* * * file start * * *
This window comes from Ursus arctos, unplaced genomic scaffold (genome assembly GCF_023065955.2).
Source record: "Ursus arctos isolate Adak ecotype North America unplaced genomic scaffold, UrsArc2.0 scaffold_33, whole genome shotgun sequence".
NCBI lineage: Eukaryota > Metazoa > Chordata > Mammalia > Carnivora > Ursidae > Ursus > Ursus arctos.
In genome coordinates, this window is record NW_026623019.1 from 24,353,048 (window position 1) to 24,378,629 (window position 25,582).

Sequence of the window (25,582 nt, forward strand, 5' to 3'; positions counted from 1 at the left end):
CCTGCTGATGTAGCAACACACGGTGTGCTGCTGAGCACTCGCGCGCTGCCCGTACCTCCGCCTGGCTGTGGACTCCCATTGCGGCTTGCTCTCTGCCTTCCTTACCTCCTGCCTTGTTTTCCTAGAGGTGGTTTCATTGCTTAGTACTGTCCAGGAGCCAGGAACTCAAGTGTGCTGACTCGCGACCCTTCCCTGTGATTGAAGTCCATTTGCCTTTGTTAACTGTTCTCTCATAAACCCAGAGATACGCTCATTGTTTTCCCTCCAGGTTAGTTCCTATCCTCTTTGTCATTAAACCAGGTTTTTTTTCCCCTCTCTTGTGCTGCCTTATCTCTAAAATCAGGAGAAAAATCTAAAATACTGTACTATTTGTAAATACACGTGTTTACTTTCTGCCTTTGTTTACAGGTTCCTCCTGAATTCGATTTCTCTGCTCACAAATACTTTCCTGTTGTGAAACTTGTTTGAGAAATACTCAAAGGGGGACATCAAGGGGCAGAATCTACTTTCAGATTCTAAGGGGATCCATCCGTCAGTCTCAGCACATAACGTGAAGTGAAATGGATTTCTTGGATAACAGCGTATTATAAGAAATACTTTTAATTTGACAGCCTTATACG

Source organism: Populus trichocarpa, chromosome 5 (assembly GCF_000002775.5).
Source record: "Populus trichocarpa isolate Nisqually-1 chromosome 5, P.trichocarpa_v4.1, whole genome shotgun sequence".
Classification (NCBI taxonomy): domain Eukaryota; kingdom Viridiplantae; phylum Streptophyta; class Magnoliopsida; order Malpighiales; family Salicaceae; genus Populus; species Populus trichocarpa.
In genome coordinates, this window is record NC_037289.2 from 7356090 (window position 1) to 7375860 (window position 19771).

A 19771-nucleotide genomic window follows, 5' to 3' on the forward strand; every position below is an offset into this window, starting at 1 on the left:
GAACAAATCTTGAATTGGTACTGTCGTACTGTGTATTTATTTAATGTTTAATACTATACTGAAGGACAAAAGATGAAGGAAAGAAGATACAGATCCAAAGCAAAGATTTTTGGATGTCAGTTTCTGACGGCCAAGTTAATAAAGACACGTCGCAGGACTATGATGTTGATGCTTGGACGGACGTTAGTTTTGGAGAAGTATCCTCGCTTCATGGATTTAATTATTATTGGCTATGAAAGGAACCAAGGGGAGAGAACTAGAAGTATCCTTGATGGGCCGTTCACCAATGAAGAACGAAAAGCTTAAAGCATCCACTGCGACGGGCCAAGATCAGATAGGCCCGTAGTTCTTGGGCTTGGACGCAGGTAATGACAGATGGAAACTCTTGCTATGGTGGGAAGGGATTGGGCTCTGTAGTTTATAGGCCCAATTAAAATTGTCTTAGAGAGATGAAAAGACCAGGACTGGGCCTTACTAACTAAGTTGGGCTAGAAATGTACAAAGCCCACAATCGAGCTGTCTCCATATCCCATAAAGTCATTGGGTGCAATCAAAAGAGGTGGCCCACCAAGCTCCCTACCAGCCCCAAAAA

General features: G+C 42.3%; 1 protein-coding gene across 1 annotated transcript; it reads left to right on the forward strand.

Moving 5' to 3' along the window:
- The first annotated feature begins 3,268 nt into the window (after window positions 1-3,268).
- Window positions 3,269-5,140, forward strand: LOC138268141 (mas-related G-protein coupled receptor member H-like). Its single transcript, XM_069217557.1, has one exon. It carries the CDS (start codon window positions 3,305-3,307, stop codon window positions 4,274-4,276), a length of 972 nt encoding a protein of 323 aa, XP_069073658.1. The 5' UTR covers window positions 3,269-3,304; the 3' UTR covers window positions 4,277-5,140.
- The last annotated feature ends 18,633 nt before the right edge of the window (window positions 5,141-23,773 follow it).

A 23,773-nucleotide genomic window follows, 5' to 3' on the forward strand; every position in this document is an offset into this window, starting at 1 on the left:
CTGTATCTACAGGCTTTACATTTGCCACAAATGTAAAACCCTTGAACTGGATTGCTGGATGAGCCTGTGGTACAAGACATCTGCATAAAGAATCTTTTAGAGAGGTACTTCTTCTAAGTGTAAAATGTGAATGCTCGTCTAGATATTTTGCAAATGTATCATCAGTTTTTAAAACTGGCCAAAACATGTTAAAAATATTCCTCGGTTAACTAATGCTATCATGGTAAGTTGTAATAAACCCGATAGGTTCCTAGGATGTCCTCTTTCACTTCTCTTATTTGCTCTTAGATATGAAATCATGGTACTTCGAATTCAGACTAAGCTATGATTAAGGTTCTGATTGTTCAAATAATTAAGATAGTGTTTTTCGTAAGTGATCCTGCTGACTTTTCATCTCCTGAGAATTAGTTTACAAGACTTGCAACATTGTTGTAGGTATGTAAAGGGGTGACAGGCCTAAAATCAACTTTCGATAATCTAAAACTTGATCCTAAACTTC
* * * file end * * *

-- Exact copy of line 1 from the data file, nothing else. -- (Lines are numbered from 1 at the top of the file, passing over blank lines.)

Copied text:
This window comes from Ursus arctos, unplaced genomic scaffold (genome assembly GCF_023065955.2).